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Yahoo will begin encrypting all information that moves between its data centres from the first quarter of 2014, the firm said. This move comes after claims that US spy agencies have been snooping on data carried over the firm’s networks.
Chief executive Marissa Mayer said Yahoo was determined to ensure users’ privacy in the wake of the PRISM revelations and reiterated the firm’s position that it had never knowingly allowed the government to access any data.
“There have been a number of reports over the last six months about the US government secretly accessing user data without the knowledge of tech companies, including Yahoo,” Mayer wrote in a blog post. “I want to reiterate what we have said in the past: Yahoo has never given access to our data centres to the NSA or to any other government agency. Ever.”
The agencies have denied taking part in such activities, saying to do so would be illegal, but regardless of this Mayer said the firm was taking action to vastly improve the encryption on its infrastructure.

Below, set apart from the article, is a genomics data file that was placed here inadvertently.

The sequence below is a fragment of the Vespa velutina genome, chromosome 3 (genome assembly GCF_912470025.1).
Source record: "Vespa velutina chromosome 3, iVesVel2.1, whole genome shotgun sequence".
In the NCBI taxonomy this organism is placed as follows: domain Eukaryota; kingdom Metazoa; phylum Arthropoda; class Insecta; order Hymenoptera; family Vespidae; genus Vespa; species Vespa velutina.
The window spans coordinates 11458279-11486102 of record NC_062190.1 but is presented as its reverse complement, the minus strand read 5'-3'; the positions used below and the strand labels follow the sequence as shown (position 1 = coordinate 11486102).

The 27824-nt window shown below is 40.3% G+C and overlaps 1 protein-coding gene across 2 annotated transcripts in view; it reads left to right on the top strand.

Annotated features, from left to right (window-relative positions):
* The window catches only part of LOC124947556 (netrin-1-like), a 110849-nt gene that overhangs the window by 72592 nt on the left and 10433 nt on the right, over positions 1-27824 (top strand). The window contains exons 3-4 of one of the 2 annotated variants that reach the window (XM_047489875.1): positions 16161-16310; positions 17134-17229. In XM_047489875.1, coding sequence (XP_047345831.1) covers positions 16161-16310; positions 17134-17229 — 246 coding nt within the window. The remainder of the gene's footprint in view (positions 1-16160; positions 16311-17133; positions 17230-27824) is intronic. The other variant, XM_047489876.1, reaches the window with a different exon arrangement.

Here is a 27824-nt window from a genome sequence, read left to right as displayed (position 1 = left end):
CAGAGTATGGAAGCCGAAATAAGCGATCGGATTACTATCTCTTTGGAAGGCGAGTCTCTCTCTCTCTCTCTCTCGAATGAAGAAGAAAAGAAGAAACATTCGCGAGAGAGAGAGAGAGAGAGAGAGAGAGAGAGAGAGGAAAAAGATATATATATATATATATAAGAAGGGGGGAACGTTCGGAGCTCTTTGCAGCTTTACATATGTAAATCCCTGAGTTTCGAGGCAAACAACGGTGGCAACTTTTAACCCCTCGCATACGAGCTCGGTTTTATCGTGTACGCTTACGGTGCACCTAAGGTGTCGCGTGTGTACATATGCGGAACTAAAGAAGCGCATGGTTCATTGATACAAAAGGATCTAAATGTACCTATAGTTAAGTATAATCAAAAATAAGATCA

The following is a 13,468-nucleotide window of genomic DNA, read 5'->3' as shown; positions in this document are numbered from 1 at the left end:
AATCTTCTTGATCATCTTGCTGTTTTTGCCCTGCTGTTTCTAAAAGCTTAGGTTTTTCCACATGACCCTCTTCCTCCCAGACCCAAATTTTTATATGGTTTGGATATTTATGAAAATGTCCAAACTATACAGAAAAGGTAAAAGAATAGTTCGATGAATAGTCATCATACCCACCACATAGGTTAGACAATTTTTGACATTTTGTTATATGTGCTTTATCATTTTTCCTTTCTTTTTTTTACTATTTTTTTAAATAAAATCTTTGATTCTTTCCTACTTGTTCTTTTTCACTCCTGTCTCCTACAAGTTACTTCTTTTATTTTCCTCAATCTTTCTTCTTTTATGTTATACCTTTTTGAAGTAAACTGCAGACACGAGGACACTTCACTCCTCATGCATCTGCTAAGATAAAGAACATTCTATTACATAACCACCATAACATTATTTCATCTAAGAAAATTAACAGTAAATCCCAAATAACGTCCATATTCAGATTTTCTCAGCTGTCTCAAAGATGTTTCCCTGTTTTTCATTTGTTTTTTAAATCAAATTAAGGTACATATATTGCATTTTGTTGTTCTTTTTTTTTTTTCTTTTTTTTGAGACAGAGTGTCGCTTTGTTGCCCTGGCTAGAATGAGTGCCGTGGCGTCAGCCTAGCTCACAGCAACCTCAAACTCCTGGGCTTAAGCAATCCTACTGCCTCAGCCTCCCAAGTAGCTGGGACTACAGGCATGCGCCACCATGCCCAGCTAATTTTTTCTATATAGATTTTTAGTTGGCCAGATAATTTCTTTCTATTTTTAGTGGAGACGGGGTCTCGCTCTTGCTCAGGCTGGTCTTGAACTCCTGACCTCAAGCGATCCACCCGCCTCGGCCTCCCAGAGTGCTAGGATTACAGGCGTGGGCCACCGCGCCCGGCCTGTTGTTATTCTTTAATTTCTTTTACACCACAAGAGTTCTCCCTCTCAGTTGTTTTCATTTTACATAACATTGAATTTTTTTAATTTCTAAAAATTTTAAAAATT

“We recently announced that we will make Yahoo Mail even more secure by introducing https Secure Sockets Layer (SSL) encryption with a 2048-bit key across our network by 8 January 2014. We are [now] announcing that we will extend that effort across all Yahoo products,” she said.
Mayer said not only would this cover all data moving between data centers but it would also offer users the ability to encrypt all data sent to and from Yahoo by the end of Q1 2014. It will also work with Yahoo-branded email partners around the world to ensure https security is offered.
The revelations that US spy agencies have been collecting data from Yahoo, as well as Google, were among many claims that have been made since documents from whistleblower Edward Snowden came to light laying bare the extent of US and UK spying practices.